We have all heard the saying, “Oil and water don’t mix.” Unfortunately that doesn’t necessarily apply to lubrication oils. Water can exist in several states in lubrication oils and can do quite a bit of damage to valuable assets if left unchecked. In this guide we explore the challenges posed by water in lubrication oils and discuss the methods available to reliability professionals for measuring water in oil.
Water contamination in industrial oils can cause severe issues with machinery components. The presence of water can alter the viscosity of a lubricant as well as cause chemical changes resulting in additive depletion and the formation of acids, sludge, and varnish. Water testing is always a part of any lubricant condition monitoring program. Water contamination in industrial oils with strong water separation properties has been historically difficult to measure with any technique.
In this free guide we describe five of the most common methods used by reliability professionals to analyze water contamination in lubrication oil. These methods include:
- The Crackle Test
- Calcium Hydride Oil Analysis Kit
- Karl Fischer Titration
- Relative Humidity Sensors
- Infrared Spectroscopy
1. Crackle Test
In the crackle test a drop of oil is placed onto the hot plate and observed. If there is no water in the oil, no “crackling” will be observed. Conversely if the oil does contain liquid water, the heat will cause it to change to the vapor stage creating observable bubbles in the oil droplet. The size of the bubbles roughly corresponds to the amount of water present in the oil; the larger the bubbles, the more water there is dissolved in the oil. By observing the size of the bubbles created on the hot plate, some quantitative judgements can be made about the concentration of water present in the oil sample.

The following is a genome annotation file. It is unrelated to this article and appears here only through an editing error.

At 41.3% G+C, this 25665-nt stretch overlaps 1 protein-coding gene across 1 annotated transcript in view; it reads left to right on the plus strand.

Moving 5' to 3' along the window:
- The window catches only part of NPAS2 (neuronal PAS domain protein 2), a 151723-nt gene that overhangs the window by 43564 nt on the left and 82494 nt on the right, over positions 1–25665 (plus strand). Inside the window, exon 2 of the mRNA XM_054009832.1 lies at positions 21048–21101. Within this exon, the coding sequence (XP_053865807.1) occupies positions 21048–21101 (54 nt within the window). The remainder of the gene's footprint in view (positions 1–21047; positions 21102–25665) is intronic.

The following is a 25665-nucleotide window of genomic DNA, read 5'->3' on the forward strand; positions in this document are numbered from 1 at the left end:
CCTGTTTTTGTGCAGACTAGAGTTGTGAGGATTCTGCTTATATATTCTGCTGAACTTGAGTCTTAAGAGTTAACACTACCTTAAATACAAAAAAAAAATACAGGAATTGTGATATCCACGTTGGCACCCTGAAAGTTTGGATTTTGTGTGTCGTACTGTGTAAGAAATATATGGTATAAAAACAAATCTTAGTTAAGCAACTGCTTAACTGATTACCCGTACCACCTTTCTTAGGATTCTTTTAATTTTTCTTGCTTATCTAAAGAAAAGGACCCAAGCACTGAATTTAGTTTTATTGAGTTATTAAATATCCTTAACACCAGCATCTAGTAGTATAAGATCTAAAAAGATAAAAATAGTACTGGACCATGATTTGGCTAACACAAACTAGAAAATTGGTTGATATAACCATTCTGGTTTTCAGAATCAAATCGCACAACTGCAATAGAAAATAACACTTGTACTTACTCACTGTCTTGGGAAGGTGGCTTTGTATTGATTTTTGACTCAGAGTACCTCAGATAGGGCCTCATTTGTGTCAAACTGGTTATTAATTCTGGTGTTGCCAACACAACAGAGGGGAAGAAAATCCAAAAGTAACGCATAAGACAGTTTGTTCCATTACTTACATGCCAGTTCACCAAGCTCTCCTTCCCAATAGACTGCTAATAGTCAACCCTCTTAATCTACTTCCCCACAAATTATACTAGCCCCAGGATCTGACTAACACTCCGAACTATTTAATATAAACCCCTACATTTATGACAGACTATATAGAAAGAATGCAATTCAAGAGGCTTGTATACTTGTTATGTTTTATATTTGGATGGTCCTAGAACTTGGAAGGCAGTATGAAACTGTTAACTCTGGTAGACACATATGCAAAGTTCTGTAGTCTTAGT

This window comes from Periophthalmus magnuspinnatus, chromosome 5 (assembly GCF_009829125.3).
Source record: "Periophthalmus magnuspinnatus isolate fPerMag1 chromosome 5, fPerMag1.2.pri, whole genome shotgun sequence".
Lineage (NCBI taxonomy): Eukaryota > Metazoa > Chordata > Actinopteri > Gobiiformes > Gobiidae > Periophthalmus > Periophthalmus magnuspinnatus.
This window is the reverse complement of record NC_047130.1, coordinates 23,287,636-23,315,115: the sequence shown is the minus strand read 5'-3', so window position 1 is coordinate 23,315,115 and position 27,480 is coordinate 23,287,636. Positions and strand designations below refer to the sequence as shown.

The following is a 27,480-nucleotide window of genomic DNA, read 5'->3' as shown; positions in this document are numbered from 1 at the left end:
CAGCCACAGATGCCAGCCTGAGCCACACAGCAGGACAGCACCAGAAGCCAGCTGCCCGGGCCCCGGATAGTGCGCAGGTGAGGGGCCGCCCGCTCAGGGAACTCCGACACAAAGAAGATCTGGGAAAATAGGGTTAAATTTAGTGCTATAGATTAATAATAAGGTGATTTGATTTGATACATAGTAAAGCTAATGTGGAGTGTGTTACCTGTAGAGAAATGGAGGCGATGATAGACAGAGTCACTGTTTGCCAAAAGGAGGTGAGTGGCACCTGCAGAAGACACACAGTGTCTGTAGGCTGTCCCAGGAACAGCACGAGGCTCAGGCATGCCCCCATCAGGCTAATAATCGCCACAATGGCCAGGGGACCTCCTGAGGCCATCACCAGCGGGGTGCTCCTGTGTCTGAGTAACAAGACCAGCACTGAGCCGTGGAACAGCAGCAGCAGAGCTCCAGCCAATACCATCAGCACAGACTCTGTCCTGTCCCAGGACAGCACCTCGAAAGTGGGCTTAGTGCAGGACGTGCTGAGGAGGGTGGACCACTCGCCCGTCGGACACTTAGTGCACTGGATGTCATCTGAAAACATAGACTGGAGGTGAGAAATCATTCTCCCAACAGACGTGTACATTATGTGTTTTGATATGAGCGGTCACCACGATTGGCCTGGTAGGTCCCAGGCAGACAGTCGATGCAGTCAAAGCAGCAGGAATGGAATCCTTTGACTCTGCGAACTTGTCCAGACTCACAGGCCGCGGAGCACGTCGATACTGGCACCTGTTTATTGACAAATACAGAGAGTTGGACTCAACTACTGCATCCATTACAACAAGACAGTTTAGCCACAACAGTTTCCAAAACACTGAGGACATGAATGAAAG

2. Calcium Hydride Test Kits
In this test method, a known volume of oil is placed in a sealed container with a known amount of calcium hydride. The container is shaken vigorously causing the water in the oil to react with the calcium hydride, producing hydrogen gas. The amount of hydrogen produced is directly proportional to the amount of water in the oil sample.
3. Karl Fischer Titration
The most widely accepted method for detecting water in oil is by Karl Fischer (KF) coulometric titration (ASTM D6304). A Karl Fischer water in oil analyzer can yield highly accurate and repeatable results when executed by a skilled operator and is the comparative method for other analytical techniques for water determination. Also, the water can be measured in any state: dissolved, free, or emulsified.
4. Relative Humidity Sensors
Most people are familiar with relative humidity in air, particularly in warm climates during the summer season. The ability of air to hold water vapor is temperature dependent. The same is true with oil. Typically the warmer the oil, the greater is its ability to hold water. We discuss the most common methods for measuring relative humidity of lubricating oils.
5. Infrared Spectroscopy
A most promising technique for measuring water contamination is infrared spectroscopy. It is a widely used and accepted chemical-free measurement. In a very general sense, spectroscopy is the study between the interaction of radiated energy and matter. A spectrometer consists of a radiative source, a detector, and a computer or other converter of the detector signal to useful information. The sample to be studied is placed between the radiative source and the detector. Water absorbs strongly at a specific wavelength and the amount of water contained in the oil sample can be inferred by analyzing this absorbance.
These five common techniques for measuring water in oil are described in greater detail in the guide and the pros and cons of each technique are discussed. Please click below to start reading your version of the free guide.